The Use of Distributed Displays of Operating Room Video When Real-Time Occupancy Status Was Available


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Abstract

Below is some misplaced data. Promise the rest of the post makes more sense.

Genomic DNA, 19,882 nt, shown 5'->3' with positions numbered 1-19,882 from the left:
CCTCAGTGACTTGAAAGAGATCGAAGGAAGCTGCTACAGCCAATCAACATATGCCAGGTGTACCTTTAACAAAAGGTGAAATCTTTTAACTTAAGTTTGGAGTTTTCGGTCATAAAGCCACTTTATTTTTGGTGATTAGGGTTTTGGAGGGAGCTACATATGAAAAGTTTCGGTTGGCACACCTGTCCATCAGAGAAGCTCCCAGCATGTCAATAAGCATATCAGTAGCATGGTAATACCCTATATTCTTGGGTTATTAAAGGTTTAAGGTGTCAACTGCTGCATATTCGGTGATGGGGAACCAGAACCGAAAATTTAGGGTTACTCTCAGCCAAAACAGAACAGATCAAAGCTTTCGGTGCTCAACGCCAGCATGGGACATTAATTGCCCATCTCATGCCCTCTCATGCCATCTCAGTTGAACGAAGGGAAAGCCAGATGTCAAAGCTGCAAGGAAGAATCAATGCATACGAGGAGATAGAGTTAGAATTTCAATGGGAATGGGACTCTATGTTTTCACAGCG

INTRODUCTION:On the day of surgery, real-time information of both room occupancy and activities within the operating room (OR) is needed for management of staff, equipment, and unexpected events.METHODS:A status display system showed color OR video with controllable image quality and showed times that patients entered and exited each OR (obtained automatically). The system was installed and its use was studied in a 6-OR trauma suite and at four locations in a 19-OR tertiary suite. Trauma staff were surveyed for their perceptions of the system.RESULTS:Evidence of staff acceptance of distributed OR video included its operational use for >3 yr in the two suites, with no administrative complaints. Individuals of all job categories used the video. Anesthesiologists were the most frequent users for more than half of the days (95% confidence interval [CI] >50%) in the tertiary ORs. The OR charge nurses accessed the video mostly early in the day when the OR occupancy was high. In comparison (P < 0.001), anesthesiologists accessed it mostly at the end of the workday when occupancy was declining and few cases were starting. Of all 30-min periods during which the video was accessed in the trauma suite, many accesses (95% CI >42%) occurred in periods with no cases starting or ending (i.e., the video was used during the middle of cases). The three stated reasons for using video that had median surveyed responses of “very useful” were “to see if cases are finished,” “to see if a room is ready,” and “to see when cases are about to finish.”CONCLUSIONS:Our nurses and physicians both accepted and used distributed OR video as it provided useful information, regardless of whether real-time display of milestones was available (e.g., through anesthesia information system data).

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